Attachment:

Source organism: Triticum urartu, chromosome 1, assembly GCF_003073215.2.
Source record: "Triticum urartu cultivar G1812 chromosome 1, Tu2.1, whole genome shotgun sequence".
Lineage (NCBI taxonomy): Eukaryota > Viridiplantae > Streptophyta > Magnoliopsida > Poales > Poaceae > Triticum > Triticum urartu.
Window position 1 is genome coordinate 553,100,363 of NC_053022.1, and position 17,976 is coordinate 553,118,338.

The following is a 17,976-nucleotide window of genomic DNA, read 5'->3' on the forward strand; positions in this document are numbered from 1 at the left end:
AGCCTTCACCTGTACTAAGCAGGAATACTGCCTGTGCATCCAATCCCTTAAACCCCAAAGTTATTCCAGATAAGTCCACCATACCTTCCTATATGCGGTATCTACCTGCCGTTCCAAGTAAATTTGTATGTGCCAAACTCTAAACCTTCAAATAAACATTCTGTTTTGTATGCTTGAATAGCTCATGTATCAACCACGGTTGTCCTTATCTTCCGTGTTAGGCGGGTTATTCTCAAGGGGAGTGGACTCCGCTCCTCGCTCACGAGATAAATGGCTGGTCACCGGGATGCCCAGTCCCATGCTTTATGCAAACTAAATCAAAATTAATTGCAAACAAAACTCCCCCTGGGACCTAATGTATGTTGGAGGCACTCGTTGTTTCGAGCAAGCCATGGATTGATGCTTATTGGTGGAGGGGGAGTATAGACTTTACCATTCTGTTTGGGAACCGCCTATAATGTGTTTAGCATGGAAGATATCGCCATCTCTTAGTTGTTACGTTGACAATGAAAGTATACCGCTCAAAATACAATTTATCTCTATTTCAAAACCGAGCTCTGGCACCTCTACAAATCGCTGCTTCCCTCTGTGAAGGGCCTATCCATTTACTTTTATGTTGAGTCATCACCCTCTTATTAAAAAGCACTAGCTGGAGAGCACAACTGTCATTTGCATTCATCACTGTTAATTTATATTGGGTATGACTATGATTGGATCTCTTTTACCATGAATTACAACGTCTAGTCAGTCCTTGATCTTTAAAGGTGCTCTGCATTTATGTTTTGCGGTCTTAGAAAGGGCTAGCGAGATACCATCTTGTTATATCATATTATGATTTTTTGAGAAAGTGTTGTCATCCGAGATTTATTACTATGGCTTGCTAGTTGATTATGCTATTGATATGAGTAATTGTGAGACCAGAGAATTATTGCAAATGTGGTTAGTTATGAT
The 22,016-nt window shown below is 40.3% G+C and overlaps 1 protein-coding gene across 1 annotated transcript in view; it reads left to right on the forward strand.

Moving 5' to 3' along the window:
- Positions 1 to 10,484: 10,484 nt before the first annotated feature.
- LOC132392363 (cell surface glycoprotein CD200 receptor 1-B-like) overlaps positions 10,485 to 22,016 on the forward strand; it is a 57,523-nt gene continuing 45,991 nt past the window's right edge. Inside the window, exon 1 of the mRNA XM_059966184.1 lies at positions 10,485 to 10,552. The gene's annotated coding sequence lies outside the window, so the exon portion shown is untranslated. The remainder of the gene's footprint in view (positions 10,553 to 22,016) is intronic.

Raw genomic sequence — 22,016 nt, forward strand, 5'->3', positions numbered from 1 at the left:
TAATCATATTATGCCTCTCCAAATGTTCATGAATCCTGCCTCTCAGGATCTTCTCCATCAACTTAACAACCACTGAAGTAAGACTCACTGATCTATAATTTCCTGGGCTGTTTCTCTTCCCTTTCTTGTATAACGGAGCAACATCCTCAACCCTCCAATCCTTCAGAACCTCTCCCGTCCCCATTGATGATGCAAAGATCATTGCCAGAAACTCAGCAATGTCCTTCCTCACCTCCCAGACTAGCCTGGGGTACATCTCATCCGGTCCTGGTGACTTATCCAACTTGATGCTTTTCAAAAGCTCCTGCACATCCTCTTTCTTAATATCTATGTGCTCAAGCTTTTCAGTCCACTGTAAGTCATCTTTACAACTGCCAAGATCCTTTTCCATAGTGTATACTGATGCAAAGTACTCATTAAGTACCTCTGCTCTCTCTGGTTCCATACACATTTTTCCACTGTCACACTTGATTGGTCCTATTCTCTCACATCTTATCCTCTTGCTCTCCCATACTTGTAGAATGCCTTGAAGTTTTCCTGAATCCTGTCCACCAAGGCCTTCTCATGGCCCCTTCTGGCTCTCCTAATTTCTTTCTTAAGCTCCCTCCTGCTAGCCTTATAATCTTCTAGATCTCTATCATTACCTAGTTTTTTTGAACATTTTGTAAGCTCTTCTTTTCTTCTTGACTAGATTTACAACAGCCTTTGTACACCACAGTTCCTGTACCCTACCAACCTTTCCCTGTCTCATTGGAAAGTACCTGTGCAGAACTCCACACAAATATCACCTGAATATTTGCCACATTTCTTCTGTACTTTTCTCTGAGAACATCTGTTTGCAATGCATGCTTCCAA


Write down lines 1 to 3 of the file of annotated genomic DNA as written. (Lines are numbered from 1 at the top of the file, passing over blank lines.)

Source organism: Triticum urartu, chromosome 1, assembly GCF_003073215.2.
Source record: "Triticum urartu cultivar G1812 chromosome 1, Tu2.1, whole genome shotgun sequence".
Lineage (NCBI taxonomy): Eukaryota > Viridiplantae > Streptophyta > Magnoliopsida > Poales > Poaceae > Triticum > Triticum urartu.